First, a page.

What is the one motivation that gets you up every morning? 


I wake up at 5:15 am every morning, say a prayer and do 5 km walk.  After, that I am ready for the day. This routine keeps me motivated and eager to start the day ready for anything “bring it on!”.

It helps me sail smoothly and well before I know it the day is over and I thank God.

Talking about motivation, why was it important that you started Zara Charity? 


Over the years I have always given back to the community, I am humbled to have been able to help a lot of people.  I started Zara Charity in order to keep track of and formalize what I am doing.

We do a lot to empower the community through the charity.  During low season we focus a lot on the charity. We provide free education to a marginalized community, give money to women with no interest, started a porters society where we teach them about health, how to prevent HIV, and how to save their money.

The organization also opened up bank accounts for them and gave them health insurance. We have a center for marginalized maasai women where we financially empower them to make bead crafts which they sell to tourists.

Also, Zara Charity trains and provides opportunities for the youth in our hospitality division. All this is in efforts to positively impact the society we operate in.

As a successful woman with many businesses, what do you do to unwind and ensure that the next day you are still up and running?

I do a lot of meditation in the evenings, I spend time with my family this helps me switch off from the day. Unwinding can be challenging but despite the challenges, every day is an interesting opportunity to make a difference.

Which social media platform is your favorite? 

My favorite social media platforms are Linkedin and Instagram. Catch me on the gram @zainbAnsell.

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How Perseverance Hadebe is empowering special needs learners in Zimbabwe through education

Perseverance Hadebe is the dynamic headmistress of King George VI in Bulawayo. This school is a revolutionary school that for 60 years has continued to break new grounds by providing a sterling education for learners and children in Zimbabwe with disabilities from kindergarten to the fourth form.

She is also a pastor at Apostolic Church Of Pentecost, which was founded 68 years ago as one of the first Pentecostal churches in Zimbabwe. In this interview, we learn more about her passion for education. 


Where did you get your passion for special education?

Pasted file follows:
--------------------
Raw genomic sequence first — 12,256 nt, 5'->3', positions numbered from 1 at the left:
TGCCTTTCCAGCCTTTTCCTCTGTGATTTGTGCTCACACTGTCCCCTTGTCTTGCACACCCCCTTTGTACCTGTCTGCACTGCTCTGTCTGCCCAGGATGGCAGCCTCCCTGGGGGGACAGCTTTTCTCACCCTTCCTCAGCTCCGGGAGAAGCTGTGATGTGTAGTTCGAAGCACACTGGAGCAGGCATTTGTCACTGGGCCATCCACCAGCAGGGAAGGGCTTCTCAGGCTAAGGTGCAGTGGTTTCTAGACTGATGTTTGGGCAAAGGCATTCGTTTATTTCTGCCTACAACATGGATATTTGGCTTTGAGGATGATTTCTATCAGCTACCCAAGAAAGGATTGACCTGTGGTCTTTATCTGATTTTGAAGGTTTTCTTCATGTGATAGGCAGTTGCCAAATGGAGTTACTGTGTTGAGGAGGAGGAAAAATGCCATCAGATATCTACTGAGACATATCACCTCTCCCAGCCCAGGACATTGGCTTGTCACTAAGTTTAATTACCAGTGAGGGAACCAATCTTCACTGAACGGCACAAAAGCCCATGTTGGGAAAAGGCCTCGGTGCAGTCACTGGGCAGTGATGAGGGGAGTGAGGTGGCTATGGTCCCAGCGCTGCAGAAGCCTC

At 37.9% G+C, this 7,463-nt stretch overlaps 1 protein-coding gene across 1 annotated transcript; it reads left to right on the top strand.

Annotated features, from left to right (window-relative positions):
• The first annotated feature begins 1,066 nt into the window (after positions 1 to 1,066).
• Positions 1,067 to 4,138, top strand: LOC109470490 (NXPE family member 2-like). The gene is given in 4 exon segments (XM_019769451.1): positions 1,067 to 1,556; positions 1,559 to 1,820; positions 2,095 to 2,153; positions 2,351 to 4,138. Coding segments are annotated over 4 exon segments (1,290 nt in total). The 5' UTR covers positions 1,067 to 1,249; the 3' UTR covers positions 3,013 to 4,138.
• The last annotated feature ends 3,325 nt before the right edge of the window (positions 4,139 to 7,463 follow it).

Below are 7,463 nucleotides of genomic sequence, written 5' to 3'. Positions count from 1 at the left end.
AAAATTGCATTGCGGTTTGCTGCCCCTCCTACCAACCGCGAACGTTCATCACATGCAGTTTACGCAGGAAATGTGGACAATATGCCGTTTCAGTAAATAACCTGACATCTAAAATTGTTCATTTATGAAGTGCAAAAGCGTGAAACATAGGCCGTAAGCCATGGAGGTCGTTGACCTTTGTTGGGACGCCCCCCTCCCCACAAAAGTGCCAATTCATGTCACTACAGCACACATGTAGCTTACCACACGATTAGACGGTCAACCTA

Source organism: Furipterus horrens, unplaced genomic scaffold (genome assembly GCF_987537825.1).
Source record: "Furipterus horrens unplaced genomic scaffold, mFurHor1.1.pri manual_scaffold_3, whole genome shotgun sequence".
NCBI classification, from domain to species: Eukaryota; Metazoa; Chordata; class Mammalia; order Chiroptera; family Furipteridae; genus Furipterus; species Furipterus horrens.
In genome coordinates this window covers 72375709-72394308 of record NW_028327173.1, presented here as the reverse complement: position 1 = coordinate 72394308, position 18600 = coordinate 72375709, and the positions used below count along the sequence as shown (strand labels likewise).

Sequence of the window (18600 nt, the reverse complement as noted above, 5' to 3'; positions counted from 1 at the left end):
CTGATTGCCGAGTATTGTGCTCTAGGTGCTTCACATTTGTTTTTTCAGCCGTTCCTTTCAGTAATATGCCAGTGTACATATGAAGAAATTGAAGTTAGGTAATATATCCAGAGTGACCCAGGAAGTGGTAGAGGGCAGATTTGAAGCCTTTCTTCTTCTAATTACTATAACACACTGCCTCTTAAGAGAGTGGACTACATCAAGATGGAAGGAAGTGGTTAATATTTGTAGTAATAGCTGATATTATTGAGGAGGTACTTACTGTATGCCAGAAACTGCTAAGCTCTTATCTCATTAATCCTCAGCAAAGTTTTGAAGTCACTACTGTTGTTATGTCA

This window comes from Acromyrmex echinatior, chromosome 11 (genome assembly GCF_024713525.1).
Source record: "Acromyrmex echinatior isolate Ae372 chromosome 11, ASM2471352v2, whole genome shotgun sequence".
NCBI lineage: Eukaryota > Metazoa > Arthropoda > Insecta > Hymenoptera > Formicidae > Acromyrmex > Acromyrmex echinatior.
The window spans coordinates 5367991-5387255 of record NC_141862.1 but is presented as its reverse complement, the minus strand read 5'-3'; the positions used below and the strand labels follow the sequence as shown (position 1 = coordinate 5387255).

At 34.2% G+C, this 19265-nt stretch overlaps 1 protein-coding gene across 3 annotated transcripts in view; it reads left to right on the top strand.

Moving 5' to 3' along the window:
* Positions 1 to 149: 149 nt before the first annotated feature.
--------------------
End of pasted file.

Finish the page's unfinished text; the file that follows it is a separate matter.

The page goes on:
During my training to become a teacher, I requested a post at Sir Humphrey Gibbs, a local special school. It was then that I knew exactly what I wanted to do with my life. I find special needs learners very inspiring.

It is so satisfying to see someone who at face value seems incapable of so many things and watch them grow from strength to strength and exceed all expectations. I have always been drawn to the downtrodden, the unwanted and the unloved. 

At church as a pastor, I find myself reaching out to the disadvantaged there as well. I want to help them improve their lives and become successful in their own right.

What do you want people to understand about those who are different?

I want people first and foremost to look at them and see them as complete. They must be respected, loved and appreciated. We must look at them as equals and not assume we know better than them how things ought to be done. I would like people to give them a listening ear, really hear what they have to say, truly you’ll be amazed!


How do you keep the children of KGVI feeling empowered and confident in themselves?

We encourage and believe in them. We give them the opportunity to do various activities like drama and public speaking. In addition, we put a strong emphasis on how they should present themselves and how they should be groomed.

We even have slogans like- “Given an opportunity, what must we do?!” “We must take the shot!”

Why does KGVI have an inclusive policy?

We are an inclusive school. We have the physically challenged, deaf and non-disabled, with most of our non-disabled being vulnerable learners. Most of them have sad backgrounds and we feel they fit in extremely well here as the ethos of the school is one of respect and acceptance.

For example, I taught a little boy in kindergarten once who went home after his first day of school and asked for a ‘pram’. He didn’t realize his fellow pupils were disabled and in wheelchairs, he just wanted to fit in and be like his friends!